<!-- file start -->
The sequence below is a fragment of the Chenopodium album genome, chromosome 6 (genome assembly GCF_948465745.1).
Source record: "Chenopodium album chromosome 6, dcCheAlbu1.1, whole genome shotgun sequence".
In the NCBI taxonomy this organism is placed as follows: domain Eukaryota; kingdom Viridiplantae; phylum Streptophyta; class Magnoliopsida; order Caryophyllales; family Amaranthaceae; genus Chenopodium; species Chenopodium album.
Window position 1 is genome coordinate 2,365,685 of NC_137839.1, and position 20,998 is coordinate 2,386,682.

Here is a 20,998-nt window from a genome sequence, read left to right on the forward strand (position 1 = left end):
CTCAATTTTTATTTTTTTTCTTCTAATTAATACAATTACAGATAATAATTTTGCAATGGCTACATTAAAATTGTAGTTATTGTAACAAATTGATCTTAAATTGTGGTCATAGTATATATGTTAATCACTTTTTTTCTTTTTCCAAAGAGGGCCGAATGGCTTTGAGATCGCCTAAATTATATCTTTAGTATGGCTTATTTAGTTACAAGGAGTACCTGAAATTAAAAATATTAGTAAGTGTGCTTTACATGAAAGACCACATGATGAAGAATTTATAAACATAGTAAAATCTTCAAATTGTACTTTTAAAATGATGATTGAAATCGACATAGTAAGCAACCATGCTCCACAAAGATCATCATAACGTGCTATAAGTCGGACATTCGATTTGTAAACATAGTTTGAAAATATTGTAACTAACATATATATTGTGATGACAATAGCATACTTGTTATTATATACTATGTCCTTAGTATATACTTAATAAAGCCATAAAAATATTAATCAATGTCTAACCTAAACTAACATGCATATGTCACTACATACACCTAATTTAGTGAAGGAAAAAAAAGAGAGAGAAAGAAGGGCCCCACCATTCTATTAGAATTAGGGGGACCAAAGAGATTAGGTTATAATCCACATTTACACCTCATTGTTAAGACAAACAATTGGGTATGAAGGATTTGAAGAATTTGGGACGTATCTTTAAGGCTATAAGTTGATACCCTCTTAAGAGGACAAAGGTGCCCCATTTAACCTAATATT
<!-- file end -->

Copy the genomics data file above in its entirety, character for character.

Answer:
The sequence below is a fragment of the Chenopodium album genome, chromosome 6 (genome assembly GCF_948465745.1).
Source record: "Chenopodium album chromosome 6, dcCheAlbu1.1, whole genome shotgun sequence".
In the NCBI taxonomy this organism is placed as follows: domain Eukaryota; kingdom Viridiplantae; phylum Streptophyta; class Magnoliopsida; order Caryophyllales; family Amaranthaceae; genus Chenopodium; species Chenopodium album.
Window position 1 is genome coordinate 2,365,685 of NC_137839.1, and position 20,998 is coordinate 2,386,682.

Here is a 20,998-nt window from a genome sequence, read left to right on the forward strand (position 1 = left end):
CTCAATTTTTATTTTTTTTCTTCTAATTAATACAATTACAGATAATAATTTTGCAATGGCTACATTAAAATTGTAGTTATTGTAACAAATTGATCTTAAATTGTGGTCATAGTATATATGTTAATCACTTTTTTTCTTTTTCCAAAGAGGGCCGAATGGCTTTGAGATCGCCTAAATTATATCTTTAGTATGGCTTATTTAGTTACAAGGAGTACCTGAAATTAAAAATATTAGTAAGTGTGCTTTACATGAAAGACCACATGATGAAGAATTTATAAACATAGTAAAATCTTCAAATTGTACTTTTAAAATGATGATTGAAATCGACATAGTAAGCAACCATGCTCCACAAAGATCATCATAACGTGCTATAAGTCGGACATTCGATTTGTAAACATAGTTTGAAAATATTGTAACTAACATATATATTGTGATGACAATAGCATACTTGTTATTATATACTATGTCCTTAGTATATACTTAATAAAGCCATAAAAATATTAATCAATGTCTAACCTAAACTAACATGCATATGTCACTACATACACCTAATTTAGTGAAGGAAAAAAAAGAGAGAGAAAGAAGGGCCCCACCATTCTATTAGAATTAGGGGGACCAAAGAGATTAGGTTATAATCCACATTTACACCTCATTGTTAAGACAAACAATTGGGTATGAAGGATTTGAAGAATTTGGGACGTATCTTTAAGGCTATAAGTTGATACCCTCTTAAGAGGACAAAGGTGCCCCATTTAACCTAATATT